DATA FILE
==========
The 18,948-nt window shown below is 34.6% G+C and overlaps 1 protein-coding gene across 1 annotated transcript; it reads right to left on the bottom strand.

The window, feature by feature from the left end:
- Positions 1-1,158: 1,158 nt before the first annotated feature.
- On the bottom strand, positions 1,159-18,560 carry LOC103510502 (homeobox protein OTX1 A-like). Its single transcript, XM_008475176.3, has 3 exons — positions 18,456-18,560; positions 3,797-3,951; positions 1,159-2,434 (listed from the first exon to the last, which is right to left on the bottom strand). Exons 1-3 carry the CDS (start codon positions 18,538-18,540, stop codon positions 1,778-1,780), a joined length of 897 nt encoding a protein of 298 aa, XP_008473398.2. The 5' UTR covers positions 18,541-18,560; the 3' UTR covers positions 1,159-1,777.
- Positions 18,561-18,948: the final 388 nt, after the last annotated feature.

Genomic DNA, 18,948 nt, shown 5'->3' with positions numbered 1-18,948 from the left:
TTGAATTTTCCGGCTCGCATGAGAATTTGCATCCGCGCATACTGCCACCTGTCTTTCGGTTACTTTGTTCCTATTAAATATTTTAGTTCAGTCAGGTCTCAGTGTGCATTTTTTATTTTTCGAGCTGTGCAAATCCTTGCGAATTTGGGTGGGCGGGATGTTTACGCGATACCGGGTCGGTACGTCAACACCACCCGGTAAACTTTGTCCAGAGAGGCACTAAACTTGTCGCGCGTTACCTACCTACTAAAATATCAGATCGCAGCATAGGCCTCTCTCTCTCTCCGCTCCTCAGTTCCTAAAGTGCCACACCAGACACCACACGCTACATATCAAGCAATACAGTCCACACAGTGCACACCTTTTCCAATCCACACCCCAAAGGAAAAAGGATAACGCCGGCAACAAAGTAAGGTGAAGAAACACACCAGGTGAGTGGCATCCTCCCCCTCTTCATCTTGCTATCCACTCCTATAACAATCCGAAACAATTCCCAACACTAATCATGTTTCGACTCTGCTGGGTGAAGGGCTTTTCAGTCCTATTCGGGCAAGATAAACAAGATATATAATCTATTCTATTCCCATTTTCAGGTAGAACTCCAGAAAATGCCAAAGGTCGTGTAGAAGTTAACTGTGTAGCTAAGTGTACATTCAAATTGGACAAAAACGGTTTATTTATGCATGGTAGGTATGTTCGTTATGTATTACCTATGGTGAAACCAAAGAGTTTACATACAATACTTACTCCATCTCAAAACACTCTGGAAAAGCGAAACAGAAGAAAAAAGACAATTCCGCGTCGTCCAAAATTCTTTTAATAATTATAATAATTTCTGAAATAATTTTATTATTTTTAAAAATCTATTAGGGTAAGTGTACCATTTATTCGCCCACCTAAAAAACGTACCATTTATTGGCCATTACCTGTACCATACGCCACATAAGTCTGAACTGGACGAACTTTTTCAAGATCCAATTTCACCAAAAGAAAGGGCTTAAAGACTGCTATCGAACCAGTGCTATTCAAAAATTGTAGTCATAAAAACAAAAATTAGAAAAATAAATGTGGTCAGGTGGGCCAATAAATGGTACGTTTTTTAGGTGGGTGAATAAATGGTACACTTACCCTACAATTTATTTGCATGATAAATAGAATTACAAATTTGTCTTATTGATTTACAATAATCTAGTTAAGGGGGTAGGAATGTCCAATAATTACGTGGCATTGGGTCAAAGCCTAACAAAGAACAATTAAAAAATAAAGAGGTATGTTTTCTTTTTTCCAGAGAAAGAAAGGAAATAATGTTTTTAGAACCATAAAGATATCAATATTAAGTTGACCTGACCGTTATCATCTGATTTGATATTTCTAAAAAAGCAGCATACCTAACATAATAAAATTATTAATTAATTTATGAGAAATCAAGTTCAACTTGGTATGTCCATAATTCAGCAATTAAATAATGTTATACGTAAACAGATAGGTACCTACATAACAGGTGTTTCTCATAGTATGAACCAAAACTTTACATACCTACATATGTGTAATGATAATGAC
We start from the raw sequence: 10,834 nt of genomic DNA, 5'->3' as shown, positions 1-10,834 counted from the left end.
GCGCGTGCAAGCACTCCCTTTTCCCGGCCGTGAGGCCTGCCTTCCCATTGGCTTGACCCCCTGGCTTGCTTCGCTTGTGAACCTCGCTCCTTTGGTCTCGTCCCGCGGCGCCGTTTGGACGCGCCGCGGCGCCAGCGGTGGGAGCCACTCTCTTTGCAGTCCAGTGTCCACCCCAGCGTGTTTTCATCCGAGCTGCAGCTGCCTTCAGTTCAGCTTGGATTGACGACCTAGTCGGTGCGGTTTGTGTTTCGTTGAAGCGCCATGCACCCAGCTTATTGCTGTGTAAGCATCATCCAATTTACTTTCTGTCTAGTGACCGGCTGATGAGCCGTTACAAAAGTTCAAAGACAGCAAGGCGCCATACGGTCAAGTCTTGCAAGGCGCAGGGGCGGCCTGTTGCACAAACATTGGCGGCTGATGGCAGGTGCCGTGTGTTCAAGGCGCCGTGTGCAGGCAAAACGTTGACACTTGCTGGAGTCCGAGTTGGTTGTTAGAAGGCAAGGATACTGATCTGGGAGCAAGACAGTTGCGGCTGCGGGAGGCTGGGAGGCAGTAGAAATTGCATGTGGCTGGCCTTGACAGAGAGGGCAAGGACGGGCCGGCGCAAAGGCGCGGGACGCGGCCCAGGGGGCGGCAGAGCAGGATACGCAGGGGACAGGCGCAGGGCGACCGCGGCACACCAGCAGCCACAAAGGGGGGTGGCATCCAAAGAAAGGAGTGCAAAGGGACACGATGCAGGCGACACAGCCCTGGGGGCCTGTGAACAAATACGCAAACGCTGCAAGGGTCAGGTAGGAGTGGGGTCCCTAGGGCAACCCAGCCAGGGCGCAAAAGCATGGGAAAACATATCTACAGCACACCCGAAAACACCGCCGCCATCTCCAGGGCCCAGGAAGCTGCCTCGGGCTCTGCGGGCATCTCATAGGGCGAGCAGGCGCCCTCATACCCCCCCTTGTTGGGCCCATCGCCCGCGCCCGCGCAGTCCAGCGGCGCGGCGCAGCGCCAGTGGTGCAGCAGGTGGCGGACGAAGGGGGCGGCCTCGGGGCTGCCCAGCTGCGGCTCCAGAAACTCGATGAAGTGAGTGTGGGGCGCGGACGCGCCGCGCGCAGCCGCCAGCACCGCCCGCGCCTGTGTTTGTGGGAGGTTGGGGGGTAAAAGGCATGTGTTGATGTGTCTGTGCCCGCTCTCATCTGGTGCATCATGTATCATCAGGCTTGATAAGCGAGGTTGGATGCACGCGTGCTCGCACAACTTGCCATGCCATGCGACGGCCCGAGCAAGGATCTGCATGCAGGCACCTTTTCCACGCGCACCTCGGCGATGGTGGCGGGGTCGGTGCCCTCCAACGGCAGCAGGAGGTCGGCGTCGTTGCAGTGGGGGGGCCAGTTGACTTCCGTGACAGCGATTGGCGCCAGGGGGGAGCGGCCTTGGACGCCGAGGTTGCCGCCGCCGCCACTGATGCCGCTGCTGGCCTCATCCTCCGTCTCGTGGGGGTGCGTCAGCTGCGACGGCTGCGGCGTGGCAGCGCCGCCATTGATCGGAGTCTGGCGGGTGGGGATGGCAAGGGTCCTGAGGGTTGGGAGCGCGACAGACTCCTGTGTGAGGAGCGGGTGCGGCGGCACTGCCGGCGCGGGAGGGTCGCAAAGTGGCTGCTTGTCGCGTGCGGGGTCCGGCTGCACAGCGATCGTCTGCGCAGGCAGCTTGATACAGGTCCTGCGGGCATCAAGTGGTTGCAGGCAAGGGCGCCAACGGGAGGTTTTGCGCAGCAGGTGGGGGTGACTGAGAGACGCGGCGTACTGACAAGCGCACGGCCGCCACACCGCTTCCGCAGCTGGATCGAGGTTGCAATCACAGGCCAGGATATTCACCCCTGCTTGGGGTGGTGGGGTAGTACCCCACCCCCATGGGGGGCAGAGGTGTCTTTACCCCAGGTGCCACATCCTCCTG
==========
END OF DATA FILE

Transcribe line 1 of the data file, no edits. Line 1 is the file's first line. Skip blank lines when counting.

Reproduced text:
The 18,948-nt window shown below is 34.6% G+C and overlaps 1 protein-coding gene across 1 annotated transcript; it reads right to left on the bottom strand.